Date: 2018–05–23
  6. By: Huang, Chien-Yu; Yang, Yibai; Zheng, Zhijie
    Abstract: This study investigates the effects of monetary policy on economic growth and social welfare in a Schumpeterian economy with an upstream and a downstream sector in which the R&D investment of these sectors is subject to a cash-in-advance (CIA) constraint. We show that a higher nominal interest rate reallocates labor from a more cash-constrained R&D sector to a less one, which could generate an inverted-U effect on economic growth. In addition, we examine the necessary and sufficient conditions for the (sub)optimality of the Friedman rule by relating the underinvestment and overinvestment of R&D in the decentralized economy, and find that this relationship is crucially determined by the presence of CIA constraints, the relative productivity between upstream R&D and downstream R&D, and the strength of markup.
    Keywords: CIA constraint; Endogenous growth; Monetary policy; Two R&D sectors
    JEL: E41 O30 O40
    Date: 2018–06–18
  7. By: Shota Bakhuashvili (International School of Economics at Tbilisi State University)
    Abstract: According to the Basel III Framework, the gap between Credit to GDP Ratio and its long-run trend is the single best indicator for setting the Countercyclical Capital Buffer (CCB). The aim of setting the CCB is to increase the Capital Adequacy Requirement (CAR), in order to increase the resilience of the banking system in the case of upcoming financial difficulties. For calculating the long run trend of the Credit to GDP Ratio, the Basel Committee suggests to use the Hodrick-Prescott (HP) filter. In order to detrend the Credit to GDP Ratio, the HP filter only relies on the Credit to GDP Ratio itself and does not take into account other variables, which may be relevant to the risks to financial stability. Economic theory immediately suggests the Real Gross Domestic Product and the Real Estate Price Index as these relevant variables. During periods of negative Real Gross Domestic Product and Real Estate Price Index gaps, a high Credit to GDP Gap is less dangerous than is indicated by the HP filter. The reverse is true when gaps of these two variables are positive, that is a high Credit to GDP Gap is more dangerous for the financial system and the economy than is indicated by the HP filter. The present paper provides a theoretical and empirical justification of using Real GDP and Real Estate Price Index gaps in the process of detrending Credit to GDP ratio. Since the HP filter cannot work with different variables simultaneously, the paper introduces the Kalman filter as a solution. Comparing credit to GDP gaps calculated using different filters, the paper shows two cases when the Kalman filter outperformed the HP filter in Georgia between the years 2000 and 2016. The first case is the financial crisis of 2007-2008, during which the HP filter could only signal that a crisis was occurring after the fact, while the Kalman filter could work as an early warning indicator, informing about an upcoming crisis in the beginning of 2006. The second case is the first half of 2016, when the HP filter suggested to set the CCB while there was no financial crisis, which was correctly indicated by the Kalman filter.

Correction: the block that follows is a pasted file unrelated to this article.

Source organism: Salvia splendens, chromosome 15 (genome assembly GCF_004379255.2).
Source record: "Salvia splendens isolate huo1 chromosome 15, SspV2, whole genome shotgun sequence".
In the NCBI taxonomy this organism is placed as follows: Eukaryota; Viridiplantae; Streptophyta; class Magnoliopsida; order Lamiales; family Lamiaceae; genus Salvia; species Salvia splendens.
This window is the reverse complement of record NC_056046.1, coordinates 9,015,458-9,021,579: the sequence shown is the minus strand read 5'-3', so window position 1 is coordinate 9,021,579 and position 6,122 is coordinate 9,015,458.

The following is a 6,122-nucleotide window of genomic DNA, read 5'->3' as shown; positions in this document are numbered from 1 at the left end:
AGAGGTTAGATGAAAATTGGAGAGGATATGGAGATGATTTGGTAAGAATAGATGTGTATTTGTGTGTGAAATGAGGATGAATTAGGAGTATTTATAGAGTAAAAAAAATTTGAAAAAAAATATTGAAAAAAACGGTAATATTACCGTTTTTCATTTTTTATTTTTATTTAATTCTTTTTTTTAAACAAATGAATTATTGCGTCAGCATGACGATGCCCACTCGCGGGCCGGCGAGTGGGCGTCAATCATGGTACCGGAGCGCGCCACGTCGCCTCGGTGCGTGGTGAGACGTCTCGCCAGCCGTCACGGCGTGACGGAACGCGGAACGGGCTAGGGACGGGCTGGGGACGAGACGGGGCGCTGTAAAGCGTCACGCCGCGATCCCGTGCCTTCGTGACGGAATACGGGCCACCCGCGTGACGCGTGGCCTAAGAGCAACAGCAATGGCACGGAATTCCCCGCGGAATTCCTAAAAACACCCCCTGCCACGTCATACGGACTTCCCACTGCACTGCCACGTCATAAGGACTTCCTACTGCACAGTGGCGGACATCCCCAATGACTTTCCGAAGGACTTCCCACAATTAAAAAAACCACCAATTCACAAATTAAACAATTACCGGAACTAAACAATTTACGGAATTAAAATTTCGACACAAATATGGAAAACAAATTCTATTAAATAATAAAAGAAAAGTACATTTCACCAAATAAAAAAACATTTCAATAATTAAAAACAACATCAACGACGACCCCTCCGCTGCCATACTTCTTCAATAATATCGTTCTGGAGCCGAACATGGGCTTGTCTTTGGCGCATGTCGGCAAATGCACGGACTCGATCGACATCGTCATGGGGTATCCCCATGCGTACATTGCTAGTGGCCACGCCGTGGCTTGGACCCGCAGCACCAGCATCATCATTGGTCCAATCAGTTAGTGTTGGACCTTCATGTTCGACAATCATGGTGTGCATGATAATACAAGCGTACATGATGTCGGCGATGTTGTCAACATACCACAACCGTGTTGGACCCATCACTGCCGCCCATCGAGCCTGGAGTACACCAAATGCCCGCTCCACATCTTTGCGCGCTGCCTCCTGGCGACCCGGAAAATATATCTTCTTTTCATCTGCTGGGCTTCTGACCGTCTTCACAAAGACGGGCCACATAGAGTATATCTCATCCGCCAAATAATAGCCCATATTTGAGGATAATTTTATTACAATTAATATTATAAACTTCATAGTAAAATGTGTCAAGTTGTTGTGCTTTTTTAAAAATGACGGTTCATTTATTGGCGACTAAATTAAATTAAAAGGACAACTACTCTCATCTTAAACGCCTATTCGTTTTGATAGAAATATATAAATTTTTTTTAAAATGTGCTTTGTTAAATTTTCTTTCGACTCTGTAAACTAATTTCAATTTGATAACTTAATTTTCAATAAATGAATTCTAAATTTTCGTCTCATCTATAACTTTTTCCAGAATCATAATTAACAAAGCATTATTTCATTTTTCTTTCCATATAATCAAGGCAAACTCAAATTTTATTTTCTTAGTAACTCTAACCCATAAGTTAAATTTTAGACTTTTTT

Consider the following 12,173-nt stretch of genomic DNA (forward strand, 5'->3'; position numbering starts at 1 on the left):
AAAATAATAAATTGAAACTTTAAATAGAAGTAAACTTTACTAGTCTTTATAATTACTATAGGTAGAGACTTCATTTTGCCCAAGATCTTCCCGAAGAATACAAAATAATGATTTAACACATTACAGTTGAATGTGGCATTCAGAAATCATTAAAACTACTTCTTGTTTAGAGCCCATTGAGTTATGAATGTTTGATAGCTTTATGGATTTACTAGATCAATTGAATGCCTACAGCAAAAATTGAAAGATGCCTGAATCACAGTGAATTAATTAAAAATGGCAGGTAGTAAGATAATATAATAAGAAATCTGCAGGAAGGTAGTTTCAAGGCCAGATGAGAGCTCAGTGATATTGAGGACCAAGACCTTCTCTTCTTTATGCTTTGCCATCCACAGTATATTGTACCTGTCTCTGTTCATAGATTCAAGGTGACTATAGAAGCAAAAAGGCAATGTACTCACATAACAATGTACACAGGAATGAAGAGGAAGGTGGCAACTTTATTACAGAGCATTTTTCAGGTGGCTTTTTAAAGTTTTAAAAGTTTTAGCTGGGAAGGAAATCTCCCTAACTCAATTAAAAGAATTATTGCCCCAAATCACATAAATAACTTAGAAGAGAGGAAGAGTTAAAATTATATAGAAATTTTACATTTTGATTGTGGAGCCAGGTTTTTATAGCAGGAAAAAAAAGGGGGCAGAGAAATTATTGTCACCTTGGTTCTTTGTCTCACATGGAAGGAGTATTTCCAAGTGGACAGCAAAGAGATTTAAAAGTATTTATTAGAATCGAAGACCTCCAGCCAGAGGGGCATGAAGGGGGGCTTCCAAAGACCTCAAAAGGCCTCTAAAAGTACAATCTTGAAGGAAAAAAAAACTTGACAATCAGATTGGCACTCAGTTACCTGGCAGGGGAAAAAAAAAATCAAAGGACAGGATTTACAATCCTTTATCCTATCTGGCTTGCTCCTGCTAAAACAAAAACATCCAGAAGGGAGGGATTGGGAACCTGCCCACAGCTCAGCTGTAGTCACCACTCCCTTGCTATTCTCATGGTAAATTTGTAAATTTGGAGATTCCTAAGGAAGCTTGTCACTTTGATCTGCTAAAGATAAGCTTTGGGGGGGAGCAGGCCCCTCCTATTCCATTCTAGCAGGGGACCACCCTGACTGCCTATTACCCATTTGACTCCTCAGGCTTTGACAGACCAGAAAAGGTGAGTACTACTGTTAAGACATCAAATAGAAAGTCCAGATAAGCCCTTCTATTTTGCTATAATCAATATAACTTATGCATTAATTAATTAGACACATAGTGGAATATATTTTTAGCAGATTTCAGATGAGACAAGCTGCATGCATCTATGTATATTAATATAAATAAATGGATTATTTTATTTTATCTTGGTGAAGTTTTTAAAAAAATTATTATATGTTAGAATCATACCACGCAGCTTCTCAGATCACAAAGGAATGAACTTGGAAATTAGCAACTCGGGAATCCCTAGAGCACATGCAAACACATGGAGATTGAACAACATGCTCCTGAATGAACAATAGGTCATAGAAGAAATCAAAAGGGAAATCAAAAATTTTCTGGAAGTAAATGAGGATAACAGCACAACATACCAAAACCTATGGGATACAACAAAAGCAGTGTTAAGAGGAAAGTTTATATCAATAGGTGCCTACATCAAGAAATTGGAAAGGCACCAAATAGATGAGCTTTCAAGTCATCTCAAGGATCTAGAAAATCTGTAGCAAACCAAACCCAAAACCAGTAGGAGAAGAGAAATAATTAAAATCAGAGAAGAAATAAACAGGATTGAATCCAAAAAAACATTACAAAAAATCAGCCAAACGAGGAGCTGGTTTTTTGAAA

Keywords: Credit to GDP gap, Countercyclical Capital Buffer, Financial cycles, Financial crisis, Hodrick?Prescott filter, Kalman filter.
    JEL: G01 G21 E61
    Date: 2017–07